Jamaica to Become Latest LatAm Nation to Decriminalize Marijuana

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Jamaica plans to decriminalize marijuana before the end of the year, bringing it in line with many of its Latin American neighbors, but raising the question of what effect this might have on its significant illegal export market.

The island’s Cannabis Commercial and Medicinal Research Taskforce (CCMRT), a government-established coalition of civil society groups that has been investigating how a medical marijuana industry could be established, said it received a promise from government minister Phillip Paulwell to decriminalize the drug, reported the Jamaica Observer.

Paulwell, the Minister for Science, Technology, Energy and Mining, told the task force last week that “ganja will be decriminalized in Jamaica this year and emphasized that Jamaica cannot be allowed to be left behind on the issue,” CCMRT leader Delano Seiveright said in a statement.

“He also reiterated the multiple economic, social and cultural benefits that Jamaica stands to gain” by changing marijuana laws, he added.

During the CCMRT’s meeting with Paulwell, they agreed to formally launch a Future Ganja Growers Association next month to get the industry underway.

This association would be used to push the government to establish “a properly regulated cannabis industry in all aspects, cultivation, agro-processing, medicinal and its many and varied by-products.”

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Jamaica has been considering marijuana decriminalization for a long time. A government commission recommended decriminalizing the possession of small amounts over a decade ago, but the plans were sidelined due to fears about an adverse reaction from the United States. These fears have lessened as the US has begun to take a less hard-line stance against marijuana use.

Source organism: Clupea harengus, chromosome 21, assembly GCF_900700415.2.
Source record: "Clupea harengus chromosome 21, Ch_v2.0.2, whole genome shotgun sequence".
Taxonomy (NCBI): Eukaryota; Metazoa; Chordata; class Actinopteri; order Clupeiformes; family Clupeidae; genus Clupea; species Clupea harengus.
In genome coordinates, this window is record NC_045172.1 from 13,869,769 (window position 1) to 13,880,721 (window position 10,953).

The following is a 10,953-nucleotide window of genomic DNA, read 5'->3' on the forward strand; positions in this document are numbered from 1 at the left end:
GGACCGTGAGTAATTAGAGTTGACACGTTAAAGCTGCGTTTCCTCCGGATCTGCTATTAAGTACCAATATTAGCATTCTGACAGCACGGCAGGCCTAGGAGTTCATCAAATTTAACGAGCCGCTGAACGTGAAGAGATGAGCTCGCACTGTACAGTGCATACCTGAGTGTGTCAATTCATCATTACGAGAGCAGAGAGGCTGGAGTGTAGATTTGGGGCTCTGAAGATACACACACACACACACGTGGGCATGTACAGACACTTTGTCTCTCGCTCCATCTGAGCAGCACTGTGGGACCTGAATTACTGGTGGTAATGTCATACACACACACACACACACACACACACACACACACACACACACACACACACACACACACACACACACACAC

SEE ALSO: Coverage of Jamaica

There are few details on what exactly is being planned in the most recent reports, but it appears almost certain Jamaica will join neighbors including Ecuador, Colombia, Costa Rica and Argentina in allowing some amount of marijuana for personal use. This also forms part of a wider Latin American movement to treat drug addiction as a public health issue rather than a crime.

Talk of launching a growers association suggests Jamaica may go even further, moving towards Uruguay’s example in establishing a regulated cannabis industry. 

The prospect of decriminalization and regulation raises the question of what effect it will have on Jamaica’s significant marijuana exports. The island is the largest Caribbean supplier of marijuana to the United States, estimated to produce 15,000 hectares annually, and a rise in murders last year was attributed to inter-gang conflicts over the country’s drug trade.

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